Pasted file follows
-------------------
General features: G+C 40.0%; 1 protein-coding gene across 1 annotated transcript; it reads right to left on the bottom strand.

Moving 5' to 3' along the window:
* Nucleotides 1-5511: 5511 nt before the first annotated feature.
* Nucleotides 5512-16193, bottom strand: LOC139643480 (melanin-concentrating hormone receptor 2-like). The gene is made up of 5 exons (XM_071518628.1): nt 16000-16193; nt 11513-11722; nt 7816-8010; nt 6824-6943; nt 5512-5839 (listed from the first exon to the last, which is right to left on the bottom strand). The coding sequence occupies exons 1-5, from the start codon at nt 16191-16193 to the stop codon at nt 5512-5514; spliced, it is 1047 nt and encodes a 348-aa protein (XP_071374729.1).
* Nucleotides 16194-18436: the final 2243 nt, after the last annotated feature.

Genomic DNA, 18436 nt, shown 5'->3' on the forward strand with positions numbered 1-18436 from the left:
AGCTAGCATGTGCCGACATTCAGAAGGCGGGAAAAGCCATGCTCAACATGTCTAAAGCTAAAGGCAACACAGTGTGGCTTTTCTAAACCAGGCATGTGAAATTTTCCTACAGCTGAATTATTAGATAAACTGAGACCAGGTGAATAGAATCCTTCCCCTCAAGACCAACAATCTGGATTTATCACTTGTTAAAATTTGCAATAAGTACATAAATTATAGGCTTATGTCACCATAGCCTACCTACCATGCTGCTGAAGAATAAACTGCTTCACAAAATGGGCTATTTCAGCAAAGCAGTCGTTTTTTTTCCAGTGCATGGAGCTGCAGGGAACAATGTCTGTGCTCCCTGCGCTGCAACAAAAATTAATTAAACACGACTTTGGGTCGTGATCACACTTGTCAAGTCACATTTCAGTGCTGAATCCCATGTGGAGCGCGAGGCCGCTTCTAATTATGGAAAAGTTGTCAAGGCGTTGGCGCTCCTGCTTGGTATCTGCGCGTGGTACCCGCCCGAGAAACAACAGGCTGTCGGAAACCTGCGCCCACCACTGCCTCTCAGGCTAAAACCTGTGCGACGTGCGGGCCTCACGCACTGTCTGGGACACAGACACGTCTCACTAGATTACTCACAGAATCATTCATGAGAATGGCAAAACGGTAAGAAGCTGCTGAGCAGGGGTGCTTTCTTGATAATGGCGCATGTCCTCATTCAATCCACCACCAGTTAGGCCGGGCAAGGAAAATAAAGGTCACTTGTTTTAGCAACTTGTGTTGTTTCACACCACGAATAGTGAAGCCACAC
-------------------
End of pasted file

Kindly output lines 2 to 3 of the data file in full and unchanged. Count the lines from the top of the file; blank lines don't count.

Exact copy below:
Moving 5' to 3' along the window:
* Nucleotides 1-5511: 5511 nt before the first annotated feature.